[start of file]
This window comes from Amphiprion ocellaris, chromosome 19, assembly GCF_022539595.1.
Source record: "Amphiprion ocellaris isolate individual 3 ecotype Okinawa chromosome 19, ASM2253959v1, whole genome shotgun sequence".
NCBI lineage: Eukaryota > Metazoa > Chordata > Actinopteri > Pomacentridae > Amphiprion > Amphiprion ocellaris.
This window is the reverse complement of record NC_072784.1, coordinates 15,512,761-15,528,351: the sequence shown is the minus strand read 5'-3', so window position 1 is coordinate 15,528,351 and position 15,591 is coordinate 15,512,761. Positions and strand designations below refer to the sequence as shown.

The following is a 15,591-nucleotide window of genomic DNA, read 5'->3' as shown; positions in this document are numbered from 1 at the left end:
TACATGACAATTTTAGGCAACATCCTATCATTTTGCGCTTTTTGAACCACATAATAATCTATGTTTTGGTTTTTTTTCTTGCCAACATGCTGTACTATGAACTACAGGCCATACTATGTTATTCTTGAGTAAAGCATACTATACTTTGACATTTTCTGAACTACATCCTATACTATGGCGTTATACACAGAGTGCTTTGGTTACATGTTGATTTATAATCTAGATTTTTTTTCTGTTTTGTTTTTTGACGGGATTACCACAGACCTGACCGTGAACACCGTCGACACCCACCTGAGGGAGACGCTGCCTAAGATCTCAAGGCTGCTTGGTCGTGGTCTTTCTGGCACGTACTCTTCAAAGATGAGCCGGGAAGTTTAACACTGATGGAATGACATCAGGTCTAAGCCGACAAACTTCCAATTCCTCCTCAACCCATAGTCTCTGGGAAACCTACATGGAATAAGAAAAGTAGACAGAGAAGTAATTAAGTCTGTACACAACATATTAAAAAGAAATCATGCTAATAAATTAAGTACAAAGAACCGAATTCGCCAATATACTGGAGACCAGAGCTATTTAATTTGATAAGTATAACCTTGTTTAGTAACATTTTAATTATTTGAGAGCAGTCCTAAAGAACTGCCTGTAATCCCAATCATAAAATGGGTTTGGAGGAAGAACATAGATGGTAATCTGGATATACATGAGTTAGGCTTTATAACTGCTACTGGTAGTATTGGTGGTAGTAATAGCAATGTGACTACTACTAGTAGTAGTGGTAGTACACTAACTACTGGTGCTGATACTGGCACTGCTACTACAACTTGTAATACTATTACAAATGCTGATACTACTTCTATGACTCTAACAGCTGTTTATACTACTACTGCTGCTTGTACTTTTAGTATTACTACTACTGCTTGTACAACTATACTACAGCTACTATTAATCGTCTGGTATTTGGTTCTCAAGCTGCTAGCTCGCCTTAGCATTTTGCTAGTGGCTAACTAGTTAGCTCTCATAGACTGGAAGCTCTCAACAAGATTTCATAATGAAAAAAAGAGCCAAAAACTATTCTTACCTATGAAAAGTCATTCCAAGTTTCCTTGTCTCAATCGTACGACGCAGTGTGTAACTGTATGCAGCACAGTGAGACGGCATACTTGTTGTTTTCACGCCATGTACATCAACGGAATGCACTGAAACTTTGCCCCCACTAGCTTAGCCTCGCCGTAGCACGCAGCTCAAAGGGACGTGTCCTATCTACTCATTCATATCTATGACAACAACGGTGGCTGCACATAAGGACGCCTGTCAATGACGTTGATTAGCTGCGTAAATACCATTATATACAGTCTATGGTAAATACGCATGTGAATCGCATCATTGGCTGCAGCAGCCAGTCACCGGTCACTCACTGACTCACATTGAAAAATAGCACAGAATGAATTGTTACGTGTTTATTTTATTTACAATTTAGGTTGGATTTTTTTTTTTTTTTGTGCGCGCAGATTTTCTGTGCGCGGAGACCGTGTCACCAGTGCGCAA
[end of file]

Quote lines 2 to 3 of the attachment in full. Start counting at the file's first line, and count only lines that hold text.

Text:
Source record: "Amphiprion ocellaris isolate individual 3 ecotype Okinawa chromosome 19, ASM2253959v1, whole genome shotgun sequence".
NCBI lineage: Eukaryota > Metazoa > Chordata > Actinopteri > Pomacentridae > Amphiprion > Amphiprion ocellaris.